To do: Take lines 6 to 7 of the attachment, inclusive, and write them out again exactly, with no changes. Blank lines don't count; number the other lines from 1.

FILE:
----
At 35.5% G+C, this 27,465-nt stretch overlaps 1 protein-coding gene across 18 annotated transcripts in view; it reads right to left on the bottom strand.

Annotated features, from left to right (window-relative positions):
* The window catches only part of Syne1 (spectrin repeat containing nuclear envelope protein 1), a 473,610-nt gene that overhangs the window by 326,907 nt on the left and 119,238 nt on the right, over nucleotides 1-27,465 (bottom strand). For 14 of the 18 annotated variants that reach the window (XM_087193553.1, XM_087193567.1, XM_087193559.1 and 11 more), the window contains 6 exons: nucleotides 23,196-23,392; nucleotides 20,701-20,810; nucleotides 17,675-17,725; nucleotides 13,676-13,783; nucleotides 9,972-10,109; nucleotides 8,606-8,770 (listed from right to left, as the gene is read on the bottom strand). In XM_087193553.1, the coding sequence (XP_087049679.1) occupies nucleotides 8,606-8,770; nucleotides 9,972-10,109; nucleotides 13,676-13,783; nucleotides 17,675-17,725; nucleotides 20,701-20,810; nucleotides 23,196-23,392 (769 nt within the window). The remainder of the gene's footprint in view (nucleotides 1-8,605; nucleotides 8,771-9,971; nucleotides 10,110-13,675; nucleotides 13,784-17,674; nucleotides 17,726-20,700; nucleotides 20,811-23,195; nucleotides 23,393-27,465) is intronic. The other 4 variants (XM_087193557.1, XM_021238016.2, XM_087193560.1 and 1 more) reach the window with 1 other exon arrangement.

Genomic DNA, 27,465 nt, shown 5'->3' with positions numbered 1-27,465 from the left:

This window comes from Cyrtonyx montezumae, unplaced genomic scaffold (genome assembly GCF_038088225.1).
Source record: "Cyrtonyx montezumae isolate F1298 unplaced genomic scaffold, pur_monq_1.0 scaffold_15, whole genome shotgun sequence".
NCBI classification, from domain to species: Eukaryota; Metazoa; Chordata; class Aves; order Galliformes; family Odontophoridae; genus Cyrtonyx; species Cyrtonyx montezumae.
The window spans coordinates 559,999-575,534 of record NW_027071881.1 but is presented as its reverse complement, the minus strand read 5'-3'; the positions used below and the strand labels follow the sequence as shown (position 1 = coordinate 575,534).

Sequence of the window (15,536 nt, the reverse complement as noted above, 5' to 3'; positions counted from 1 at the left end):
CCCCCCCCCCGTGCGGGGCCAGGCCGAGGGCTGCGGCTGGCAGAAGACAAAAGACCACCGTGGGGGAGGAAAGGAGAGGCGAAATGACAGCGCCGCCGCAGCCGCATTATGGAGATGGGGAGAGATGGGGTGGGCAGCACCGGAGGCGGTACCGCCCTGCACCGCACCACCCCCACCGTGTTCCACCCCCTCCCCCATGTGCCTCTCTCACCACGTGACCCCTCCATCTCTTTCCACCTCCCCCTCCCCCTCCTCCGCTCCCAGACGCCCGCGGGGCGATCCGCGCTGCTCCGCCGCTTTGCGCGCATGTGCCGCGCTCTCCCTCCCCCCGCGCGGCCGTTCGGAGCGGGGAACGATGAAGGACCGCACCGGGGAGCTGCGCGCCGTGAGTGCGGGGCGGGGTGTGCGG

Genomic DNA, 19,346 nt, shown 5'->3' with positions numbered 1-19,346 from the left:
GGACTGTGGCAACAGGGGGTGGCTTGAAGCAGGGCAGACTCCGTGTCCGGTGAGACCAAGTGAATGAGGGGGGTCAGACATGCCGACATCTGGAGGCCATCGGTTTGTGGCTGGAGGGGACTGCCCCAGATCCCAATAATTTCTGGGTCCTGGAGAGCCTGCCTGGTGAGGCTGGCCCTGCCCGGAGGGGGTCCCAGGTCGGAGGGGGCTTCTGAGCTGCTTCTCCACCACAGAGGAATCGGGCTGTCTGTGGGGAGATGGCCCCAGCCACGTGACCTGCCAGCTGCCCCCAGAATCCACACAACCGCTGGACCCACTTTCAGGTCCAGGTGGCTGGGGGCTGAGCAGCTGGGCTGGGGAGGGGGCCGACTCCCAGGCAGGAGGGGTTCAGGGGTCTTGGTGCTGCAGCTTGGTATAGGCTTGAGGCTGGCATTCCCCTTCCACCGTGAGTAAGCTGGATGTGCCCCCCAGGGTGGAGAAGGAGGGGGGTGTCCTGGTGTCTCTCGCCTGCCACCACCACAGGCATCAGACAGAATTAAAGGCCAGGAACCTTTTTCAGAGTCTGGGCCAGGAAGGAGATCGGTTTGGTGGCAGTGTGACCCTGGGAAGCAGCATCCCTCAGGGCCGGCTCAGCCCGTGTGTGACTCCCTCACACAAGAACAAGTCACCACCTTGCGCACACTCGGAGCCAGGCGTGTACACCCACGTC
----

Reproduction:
Source record: "Cyrtonyx montezumae isolate F1298 unplaced genomic scaffold, pur_monq_1.0 scaffold_15, whole genome shotgun sequence".
NCBI classification, from domain to species: Eukaryota; Metazoa; Chordata; class Aves; order Galliformes; family Odontophoridae; genus Cyrtonyx; species Cyrtonyx montezumae.